Sort of like the Coca-Cola formula, the hamburger blend at Shake Shack is top secret. Probably a mixture of chuck, skirt steak, brisket, and short ribs, the Shake Shack hamburger is what makes them unique. LaFrieda, their meat purveyor, says it took 20 different samples for them to select their “perfect blend.”
As a high end restaurant supplier, Shake Shack’s meat purveyor provides different burger blends to its customers:
But the burger is only a part of the story. We can start with McDonald’s during the 1950s when Ray Kroc, a milk shake maker salesman, realized that two brothers had unusually high milk shake sales. Visiting the McDonald brothers’ California roadside establishment, he saw how they used mass production techniques to speedily serve a huge lunch time crowd. Kroc bought their name and concept and the rest is history.
Where are we going? Responding to the contemporary economy, Shake Shack is taking the next step.
The Shake Shack Market
From an unexpectedly popular hot dog cart in Madison Square Park in 2001, to a Shake Shack kiosk in 2004, to the realization that they had a reproducible concept, by 2014 Shake Shack had 63 Shacks in nine countries and 34 cities. Last Friday, they also had an Initial Pubic Offering (IPO) through which they were able to sell five million shares of stock to the public. Priced at $21 a share for the people who got the IPO distribution, the stock closed at $45.90 after it began trading on the NYSE. So, we now have (for the moment?) a $2 billion company.
What is happening?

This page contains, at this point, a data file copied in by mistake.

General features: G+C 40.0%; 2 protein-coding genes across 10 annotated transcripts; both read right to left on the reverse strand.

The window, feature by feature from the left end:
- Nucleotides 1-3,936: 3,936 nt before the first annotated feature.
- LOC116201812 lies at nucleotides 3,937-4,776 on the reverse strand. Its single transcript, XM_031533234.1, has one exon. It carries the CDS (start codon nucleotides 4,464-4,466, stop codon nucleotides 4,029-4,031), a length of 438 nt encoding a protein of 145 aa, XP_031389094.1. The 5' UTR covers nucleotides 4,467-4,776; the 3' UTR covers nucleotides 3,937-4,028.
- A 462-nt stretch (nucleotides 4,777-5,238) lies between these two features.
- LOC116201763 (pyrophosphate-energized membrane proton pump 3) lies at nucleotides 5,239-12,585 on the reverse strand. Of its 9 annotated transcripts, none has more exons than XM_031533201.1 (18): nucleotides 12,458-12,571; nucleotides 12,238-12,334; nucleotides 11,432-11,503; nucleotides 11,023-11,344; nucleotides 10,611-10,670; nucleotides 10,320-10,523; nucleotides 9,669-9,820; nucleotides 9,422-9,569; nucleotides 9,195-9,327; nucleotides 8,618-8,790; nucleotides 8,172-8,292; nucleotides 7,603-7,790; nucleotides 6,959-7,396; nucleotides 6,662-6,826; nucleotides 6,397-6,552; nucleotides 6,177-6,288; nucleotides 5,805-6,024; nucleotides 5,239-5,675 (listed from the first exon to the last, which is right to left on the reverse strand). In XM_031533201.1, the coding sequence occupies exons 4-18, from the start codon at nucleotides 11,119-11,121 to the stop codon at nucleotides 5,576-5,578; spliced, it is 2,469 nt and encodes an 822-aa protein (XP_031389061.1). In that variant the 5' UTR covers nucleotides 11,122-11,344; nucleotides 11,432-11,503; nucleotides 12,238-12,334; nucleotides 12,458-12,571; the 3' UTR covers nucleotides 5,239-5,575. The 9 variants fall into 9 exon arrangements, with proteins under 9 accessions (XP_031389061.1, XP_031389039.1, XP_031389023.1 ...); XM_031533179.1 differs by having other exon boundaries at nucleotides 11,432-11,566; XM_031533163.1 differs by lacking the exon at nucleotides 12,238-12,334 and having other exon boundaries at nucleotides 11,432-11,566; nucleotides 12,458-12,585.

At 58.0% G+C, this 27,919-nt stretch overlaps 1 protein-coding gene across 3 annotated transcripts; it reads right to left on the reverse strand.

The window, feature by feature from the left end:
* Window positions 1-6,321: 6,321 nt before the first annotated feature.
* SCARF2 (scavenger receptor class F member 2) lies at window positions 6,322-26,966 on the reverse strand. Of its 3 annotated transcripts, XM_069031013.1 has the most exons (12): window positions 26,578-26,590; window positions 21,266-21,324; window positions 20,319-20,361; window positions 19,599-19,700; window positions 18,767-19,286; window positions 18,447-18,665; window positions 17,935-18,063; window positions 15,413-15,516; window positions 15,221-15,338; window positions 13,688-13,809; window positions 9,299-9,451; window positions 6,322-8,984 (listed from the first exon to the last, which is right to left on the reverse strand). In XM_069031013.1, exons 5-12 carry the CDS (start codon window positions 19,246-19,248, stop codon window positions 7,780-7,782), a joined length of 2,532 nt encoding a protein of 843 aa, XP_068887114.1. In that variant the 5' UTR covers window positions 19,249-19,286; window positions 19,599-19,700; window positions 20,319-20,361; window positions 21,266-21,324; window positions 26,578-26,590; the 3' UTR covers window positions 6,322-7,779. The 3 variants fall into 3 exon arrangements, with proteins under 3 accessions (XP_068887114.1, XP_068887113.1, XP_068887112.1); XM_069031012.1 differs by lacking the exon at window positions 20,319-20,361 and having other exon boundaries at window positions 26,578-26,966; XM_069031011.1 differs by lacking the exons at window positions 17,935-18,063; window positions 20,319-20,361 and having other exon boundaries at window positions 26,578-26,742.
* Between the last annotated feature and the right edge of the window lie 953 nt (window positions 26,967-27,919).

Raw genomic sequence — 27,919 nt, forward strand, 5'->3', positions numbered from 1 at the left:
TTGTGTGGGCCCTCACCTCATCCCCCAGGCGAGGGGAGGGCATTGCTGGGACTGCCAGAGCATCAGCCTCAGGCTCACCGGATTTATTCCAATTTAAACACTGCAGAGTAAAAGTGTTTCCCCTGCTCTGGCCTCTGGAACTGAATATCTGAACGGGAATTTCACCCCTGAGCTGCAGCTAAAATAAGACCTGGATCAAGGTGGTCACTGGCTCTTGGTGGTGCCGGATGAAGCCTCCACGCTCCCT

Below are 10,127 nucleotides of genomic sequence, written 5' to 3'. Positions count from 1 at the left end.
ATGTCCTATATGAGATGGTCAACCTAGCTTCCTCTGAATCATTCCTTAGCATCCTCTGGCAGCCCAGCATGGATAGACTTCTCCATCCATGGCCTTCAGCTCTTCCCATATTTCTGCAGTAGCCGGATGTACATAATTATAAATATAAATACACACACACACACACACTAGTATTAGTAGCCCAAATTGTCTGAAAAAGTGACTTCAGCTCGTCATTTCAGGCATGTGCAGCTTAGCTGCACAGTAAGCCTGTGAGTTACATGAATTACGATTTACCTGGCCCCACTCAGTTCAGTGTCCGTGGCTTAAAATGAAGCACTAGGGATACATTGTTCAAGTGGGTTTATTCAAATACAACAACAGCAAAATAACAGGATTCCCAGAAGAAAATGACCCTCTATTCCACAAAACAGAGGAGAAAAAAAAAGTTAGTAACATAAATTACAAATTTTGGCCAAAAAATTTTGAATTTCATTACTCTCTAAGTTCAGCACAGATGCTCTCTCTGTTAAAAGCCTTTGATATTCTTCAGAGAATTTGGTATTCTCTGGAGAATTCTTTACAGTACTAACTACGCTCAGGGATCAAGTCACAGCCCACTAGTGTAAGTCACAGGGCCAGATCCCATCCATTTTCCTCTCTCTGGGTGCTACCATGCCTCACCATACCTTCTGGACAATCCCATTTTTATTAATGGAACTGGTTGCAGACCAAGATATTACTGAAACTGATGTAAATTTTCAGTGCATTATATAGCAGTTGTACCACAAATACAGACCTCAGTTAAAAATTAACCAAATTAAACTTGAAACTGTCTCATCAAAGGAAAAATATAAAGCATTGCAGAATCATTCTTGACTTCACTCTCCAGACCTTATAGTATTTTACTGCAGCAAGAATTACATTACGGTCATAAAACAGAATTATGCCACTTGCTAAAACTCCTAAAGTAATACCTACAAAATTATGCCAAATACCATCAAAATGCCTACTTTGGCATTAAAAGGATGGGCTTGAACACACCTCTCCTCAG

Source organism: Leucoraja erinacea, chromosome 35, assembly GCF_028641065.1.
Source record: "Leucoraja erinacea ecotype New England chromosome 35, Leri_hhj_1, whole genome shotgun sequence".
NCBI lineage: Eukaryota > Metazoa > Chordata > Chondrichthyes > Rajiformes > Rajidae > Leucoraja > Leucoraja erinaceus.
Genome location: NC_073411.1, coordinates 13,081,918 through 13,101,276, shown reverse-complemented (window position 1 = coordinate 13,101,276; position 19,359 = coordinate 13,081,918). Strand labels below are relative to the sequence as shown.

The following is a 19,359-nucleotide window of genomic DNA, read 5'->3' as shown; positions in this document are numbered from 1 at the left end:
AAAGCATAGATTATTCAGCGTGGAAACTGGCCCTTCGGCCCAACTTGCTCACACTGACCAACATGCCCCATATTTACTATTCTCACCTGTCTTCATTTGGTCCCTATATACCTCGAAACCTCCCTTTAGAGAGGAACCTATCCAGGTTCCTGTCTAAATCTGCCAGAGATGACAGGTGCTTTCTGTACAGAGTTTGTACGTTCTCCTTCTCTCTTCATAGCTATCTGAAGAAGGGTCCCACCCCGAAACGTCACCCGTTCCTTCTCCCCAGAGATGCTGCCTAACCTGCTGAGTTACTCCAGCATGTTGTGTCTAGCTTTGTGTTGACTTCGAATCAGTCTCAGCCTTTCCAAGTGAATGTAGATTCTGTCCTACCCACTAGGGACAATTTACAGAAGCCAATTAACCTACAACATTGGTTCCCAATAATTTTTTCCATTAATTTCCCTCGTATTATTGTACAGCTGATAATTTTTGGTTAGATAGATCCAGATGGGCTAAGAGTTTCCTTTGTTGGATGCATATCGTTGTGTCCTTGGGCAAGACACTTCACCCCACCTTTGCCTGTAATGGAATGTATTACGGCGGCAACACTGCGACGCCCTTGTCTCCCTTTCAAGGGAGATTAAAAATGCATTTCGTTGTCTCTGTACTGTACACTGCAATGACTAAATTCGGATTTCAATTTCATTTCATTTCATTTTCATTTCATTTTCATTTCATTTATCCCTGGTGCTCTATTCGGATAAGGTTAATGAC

More than a hamburger story, Shake Shack is about changing consumer tastes and income distribution. Explained by New Yorker writer James Surowiecki, we no longer have the the fast food world in which McDonald’s thrived. Now, for an increasingly affluent group of single and two adult households, fast food is less about “fast” and more about “food.” It is about specially sourced hamburgers, hot dogs and bacon, decadent milk shakes and an upscale casual dining experience.
In this video, you can see the image that Shake Shack is trying to convey:
Our Bottom Line: Monopolistic Competition
In its prospectus, Shake Shack places itself in the $72 billion (2013) burger market. Twice the size of the U.S. pizza market, like pizza, the U.S. burger market has many of the characteristics of monopolistic competition. Because you just need a grill and hamburger meat, market entry is easy. But to be successful and have some price making power, you also require something unique—the monopolistic part. And that takes us back to LaFrieda and the secret hamburger formula.
I wonder also whether a McDonald’s demise and Shake Shack rise take us to Joseph Schumpeter’s creative destruction but let’s save that story for another day.